The Raven In Edgar Allen Poe's The Raven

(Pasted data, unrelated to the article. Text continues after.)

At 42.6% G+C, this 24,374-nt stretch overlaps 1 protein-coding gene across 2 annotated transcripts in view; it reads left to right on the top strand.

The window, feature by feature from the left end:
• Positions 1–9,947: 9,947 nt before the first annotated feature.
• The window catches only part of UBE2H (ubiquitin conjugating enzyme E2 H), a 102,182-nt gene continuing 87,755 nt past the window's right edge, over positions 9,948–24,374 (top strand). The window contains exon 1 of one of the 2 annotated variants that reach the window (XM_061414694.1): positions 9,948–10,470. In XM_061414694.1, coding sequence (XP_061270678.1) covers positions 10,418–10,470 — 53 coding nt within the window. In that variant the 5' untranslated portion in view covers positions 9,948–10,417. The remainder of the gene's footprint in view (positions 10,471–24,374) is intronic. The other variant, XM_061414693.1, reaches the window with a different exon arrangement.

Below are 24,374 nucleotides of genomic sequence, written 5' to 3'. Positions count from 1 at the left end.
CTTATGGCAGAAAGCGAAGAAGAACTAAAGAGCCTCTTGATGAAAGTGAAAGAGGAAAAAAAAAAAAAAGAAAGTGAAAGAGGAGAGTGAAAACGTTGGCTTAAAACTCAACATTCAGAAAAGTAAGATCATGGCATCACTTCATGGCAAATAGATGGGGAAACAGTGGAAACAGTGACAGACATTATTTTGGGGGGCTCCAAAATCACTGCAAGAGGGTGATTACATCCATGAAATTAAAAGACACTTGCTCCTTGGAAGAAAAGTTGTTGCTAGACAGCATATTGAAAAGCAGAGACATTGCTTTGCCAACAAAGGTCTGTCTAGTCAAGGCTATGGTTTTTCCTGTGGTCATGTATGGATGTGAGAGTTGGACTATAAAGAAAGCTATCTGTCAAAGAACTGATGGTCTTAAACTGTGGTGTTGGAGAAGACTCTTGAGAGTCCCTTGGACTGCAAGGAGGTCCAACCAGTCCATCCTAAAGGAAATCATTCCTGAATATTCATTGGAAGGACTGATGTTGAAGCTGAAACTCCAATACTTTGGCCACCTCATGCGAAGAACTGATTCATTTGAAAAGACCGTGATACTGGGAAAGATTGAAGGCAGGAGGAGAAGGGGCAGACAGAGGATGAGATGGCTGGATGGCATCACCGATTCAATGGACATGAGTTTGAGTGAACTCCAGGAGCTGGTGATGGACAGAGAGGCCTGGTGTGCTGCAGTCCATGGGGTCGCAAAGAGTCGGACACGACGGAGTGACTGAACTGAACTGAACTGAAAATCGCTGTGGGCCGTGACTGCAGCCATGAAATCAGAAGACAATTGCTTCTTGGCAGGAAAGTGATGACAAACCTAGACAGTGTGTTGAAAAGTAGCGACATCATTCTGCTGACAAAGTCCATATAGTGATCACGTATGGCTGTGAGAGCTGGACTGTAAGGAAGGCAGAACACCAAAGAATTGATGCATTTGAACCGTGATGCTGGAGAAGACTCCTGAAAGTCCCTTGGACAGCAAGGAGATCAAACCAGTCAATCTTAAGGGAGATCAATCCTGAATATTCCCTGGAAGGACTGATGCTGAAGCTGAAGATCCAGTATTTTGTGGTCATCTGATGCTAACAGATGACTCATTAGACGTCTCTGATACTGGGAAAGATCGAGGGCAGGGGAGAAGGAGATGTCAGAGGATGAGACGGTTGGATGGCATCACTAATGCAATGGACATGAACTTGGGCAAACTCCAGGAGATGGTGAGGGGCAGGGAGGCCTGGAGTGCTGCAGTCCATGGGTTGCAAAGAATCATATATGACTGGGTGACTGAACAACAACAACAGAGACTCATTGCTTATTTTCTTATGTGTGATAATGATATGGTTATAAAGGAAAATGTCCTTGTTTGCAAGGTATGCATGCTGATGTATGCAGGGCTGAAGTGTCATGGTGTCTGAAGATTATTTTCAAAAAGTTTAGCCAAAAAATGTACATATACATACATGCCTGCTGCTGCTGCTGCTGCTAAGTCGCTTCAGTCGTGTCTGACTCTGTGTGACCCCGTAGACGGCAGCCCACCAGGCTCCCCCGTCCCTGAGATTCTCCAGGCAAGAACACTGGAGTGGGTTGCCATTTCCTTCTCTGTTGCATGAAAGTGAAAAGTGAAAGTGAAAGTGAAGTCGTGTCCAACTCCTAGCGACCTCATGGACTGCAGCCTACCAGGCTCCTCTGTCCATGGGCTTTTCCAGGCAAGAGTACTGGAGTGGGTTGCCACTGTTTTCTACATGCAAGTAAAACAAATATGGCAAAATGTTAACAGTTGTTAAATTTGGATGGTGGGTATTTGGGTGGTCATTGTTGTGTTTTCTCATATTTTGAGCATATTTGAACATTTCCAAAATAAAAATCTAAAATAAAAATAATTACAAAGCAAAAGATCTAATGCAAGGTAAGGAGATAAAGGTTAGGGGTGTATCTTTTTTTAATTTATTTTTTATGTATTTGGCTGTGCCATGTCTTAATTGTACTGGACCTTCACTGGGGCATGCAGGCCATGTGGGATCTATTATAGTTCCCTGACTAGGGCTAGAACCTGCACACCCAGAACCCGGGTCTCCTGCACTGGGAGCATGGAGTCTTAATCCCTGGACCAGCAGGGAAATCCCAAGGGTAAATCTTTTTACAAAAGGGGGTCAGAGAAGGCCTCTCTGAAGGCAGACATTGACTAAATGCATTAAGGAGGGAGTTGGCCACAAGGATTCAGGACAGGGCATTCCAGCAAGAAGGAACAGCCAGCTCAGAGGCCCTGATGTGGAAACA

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The black bird that haunts the night, slews towards its prey, and makes no obeisance to any living creature that walks on this earth. The bird of Plutonian shore is what many believe to be the raven. With the raven being a symbol of good and of evil in many different cultures it undoubtedly has its symbol of evil in Edgar Allen Poe’s “The Raven”. With the narrator, a man of grief for the loss of his wife Lenore, and the raven, a bird that speaks of the word nevermore. As we begin to see in “The Raven”, the bird represents all the narrator’s unanswered questions. With the loss of a family member, everyone shows grief and with comes the questioning of the life that was loss. These questions remain unanswered and will forever be unanswered, hence the term, “Nevermore” appearing throughout the poem. The narrator has lost the love of his life, the light to his shadow, the calm in his storm, his wife Lenore. With his wife gone he asks himself many questions about her as he griefs for the loss of Lenore’s life. One questions many people who lose someone in their life may be, are they with the angels, did they find the light, or did they fall from the sky into the depths of Hell? The narrator is filled with many of these questions so he goes to read, “curious volume of forgotten lore” (2). The raven has not shown its face nor has it been heard of, however, the questions float all around the vicinity of the narrator’s house. The narrator is questioning himself as he hears a rapping
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